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Tormek vs. Veritas Honing Guide Horrors...Need some advice!

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Forum topic by groland posted 04-07-2018 04:07 PM 792 views 0 times favorited 5 replies Add to Favorites Watch
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groland

216 posts in 3796 days


04-07-2018 04:07 PM

Topic tags/keywords: tormek vs veritas honing guides

I am trying to get a proper bevel on a Lie-Nielsen Large Shoulder plane. I have used the plane a bit, but am trying to fine tune the blade now. I have flattened and polished the back of the blade and am pleased with that.

So, I set the blade up in the Tormek to get an even 25 degree bevel. Then, I put the blade in a Veritas Honing Guide, setting the guide up for a 25 degree bevel. When I began honing the bevel on a well-flattened 1000 grit water stone, only that portion of the bevel on the far side of the edge was getting ground. Of course, the Tormek is going to hollow-grind the bevel and the stone will try to flatten it.

Anyway, this precipitated a series of experiments. I would lengthen the distance from the guide to the tip of the bevel on the Tormek—same thing—stone ground only the back edge. Tried shortening the amount of the blade exposed and got the same result. When switching to the Veritas jig, only the portion of the bevel opposite the edge was ground.

Clearly these guide and jigs, at least as I am setting them, are not producing the same bevel, and even fairly large changes on the Tormek grind seem to make no difference to the performance with the Veritas guide.

At this point I’m stumped both as to why this is happening and, more importantly, how to fix it?

Any thoughts?


5 replies so far

View Lazyman's profile

Lazyman

3383 posts in 1772 days


#1 posted 04-07-2018 04:19 PM

I am not familiar with the setup for the Tormek but for some sharpening jigs designed for round grinding wheels, to set the right angle, you have to account for the thickness of the iron you are sharpening. Another way to look at it is that because of the round wheel. the angle on one side of the iron is slightly different than it is to the other side so you sort of have to adjust to the middle of the thickness. If the thickness is not accounted for, moving from the hollow grind to a flat stone, you may see a slight difference.

My theory anyway.

-- Nathan, TX -- Hire the lazy man. He may not do as much work but that's because he will find a better way.

View builtinbkyn's profile

builtinbkyn

2939 posts in 1325 days


#2 posted 04-07-2018 04:43 PM

Why use both methods? The Tormek has a means to hone as well as sharpen. I’d stick with one method. Use a strop on a piece of hardwood to finish the blade.

-- Bill, Yo!......in Brooklyn & Steel City :)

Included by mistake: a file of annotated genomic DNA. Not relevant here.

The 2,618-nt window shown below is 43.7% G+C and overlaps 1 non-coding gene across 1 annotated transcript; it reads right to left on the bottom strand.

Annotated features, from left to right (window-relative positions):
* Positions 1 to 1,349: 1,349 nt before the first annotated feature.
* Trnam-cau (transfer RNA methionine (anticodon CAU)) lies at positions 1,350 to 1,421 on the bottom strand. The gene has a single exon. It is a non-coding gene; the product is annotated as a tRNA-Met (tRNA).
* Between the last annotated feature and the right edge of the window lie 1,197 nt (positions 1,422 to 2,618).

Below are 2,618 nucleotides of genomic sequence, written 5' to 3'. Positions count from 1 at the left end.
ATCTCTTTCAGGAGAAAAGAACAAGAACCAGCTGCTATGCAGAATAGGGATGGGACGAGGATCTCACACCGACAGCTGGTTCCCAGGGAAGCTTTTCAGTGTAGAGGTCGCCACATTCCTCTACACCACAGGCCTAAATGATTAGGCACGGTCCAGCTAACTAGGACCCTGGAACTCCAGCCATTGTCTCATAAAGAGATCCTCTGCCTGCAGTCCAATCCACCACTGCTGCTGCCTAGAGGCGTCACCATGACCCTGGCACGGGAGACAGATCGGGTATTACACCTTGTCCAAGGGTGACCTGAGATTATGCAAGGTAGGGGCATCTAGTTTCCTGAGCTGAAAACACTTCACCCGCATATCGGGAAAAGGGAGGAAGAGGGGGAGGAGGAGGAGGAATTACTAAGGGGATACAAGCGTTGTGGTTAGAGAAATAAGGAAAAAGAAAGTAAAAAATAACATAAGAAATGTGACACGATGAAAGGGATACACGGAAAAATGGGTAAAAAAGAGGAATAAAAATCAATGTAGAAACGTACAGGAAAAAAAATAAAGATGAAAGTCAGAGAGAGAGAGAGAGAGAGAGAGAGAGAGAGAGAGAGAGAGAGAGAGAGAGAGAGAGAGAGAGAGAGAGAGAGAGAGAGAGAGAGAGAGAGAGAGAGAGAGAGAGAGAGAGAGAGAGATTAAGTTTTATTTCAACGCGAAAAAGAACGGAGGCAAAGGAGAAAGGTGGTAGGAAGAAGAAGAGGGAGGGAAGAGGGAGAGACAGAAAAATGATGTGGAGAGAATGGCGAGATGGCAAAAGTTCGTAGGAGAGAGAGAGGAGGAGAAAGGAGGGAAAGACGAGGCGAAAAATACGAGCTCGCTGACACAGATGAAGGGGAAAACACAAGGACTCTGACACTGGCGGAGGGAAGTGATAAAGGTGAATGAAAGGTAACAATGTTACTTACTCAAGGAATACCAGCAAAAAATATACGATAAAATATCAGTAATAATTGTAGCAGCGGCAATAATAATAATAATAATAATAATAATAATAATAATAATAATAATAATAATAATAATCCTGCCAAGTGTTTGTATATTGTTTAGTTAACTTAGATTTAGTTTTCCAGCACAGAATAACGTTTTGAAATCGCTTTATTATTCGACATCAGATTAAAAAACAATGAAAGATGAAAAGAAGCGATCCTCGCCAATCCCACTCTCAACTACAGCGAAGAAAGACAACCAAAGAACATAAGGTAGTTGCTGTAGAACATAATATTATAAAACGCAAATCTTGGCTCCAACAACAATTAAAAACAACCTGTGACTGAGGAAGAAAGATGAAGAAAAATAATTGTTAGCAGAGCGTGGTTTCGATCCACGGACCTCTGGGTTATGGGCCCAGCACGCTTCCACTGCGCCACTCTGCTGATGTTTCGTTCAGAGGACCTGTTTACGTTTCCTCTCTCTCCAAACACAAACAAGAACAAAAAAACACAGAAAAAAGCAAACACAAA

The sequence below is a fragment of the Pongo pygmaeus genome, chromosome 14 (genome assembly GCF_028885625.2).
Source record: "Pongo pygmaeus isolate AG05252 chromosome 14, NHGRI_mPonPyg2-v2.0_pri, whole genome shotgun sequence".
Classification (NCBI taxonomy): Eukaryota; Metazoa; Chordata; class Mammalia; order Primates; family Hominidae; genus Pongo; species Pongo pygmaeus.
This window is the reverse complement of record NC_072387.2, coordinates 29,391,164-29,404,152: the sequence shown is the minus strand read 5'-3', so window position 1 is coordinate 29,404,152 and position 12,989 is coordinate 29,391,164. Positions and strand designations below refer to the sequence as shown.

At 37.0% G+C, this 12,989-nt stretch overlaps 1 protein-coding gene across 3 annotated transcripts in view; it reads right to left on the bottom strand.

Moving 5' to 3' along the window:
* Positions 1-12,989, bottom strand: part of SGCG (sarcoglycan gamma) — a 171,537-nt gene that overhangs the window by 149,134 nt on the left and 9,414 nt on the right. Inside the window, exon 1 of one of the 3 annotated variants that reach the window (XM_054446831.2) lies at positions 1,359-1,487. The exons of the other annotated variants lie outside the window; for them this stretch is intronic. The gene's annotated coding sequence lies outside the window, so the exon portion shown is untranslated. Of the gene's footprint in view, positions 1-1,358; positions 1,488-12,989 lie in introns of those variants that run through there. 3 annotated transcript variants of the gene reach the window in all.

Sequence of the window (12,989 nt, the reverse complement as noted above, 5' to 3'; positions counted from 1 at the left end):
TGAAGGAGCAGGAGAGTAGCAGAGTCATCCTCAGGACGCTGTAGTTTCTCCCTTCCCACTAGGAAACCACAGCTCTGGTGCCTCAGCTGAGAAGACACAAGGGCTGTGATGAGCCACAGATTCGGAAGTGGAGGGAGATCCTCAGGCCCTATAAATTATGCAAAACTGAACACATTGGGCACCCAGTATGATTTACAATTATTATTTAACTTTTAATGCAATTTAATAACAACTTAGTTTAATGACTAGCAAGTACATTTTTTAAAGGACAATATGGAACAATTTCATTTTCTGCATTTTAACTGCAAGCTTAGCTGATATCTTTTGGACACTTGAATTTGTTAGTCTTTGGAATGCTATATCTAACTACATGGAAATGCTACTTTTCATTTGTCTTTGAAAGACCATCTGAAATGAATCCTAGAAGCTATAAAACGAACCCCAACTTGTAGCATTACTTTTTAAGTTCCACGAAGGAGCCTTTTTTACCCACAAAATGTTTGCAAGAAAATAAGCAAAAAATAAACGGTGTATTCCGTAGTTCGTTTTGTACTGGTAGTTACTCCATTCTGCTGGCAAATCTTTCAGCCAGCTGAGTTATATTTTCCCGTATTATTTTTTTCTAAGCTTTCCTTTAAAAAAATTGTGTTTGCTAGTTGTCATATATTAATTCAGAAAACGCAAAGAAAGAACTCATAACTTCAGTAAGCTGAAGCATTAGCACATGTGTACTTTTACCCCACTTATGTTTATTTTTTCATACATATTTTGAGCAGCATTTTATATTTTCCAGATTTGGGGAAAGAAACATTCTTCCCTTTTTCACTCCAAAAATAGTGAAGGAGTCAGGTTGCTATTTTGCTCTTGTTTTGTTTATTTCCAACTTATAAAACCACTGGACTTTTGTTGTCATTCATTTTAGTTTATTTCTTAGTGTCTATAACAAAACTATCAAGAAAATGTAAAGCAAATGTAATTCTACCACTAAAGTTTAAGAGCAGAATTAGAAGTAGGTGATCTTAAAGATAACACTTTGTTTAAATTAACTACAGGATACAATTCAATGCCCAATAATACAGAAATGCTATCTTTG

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Aj2

2257 posts in 2183 days


#3 posted 04-07-2018 04:55 PM

I also used the Tormek for hollow grinding blades. No jigs are needed after the tormek go directly to your finest polishing stone. You can quickly learn how to balance the edge because of the hollow grind. I use the side sharping technique. Harrelson Stanley showed me this way. Derek also has a good write up on his site.
Give it a try. Put that jig away its a waste of time.

-- Aj

View Rich's profile

Rich

4473 posts in 974 days


#4 posted 04-07-2018 05:51 PM

You don’t mention which Veritas guide you’re using, but if it’s the MKII, the blade angle will be far more precise than on the Tormek. You’re just eyeballing the angle on the Tormek, where on the MKII you’re using a stop.

Like Aj said, generally when you have a hollow grind and want to touch up the edge on a stone, you can just do it by feel. Because of the hollow grind, you can feel exactly when the blade is touching the stone at the front and back of the bevel. It also allows you to get the edge back in fewer strokes because so little metal is actually touching the stone.

-- Knowledge is not skill. Knowledge plus ten thousand times is skill. -- Shinichi Suzuki

View groland's profile

groland

216 posts in 3796 days


#5 posted 04-08-2018 05:10 AM

Thanks to all responders. Lazyman, I had not considered the blade thickness issue you raised, so I reset the Tormek so the grind was in the exact center of the bevel. Just as you surmised, the hollow-grind of the Tormek wheel left the edge and back edge of the bevel lower than the bevel’s center, so, when I went to the Veritas guide, sure enough, metal was honed on both ends of the bevel.

I was able to get a very satisfactory edge.

I will definitely try the freehand techniques mentioned by others since that would be more direct and simple than using the Veritas jig.

GR

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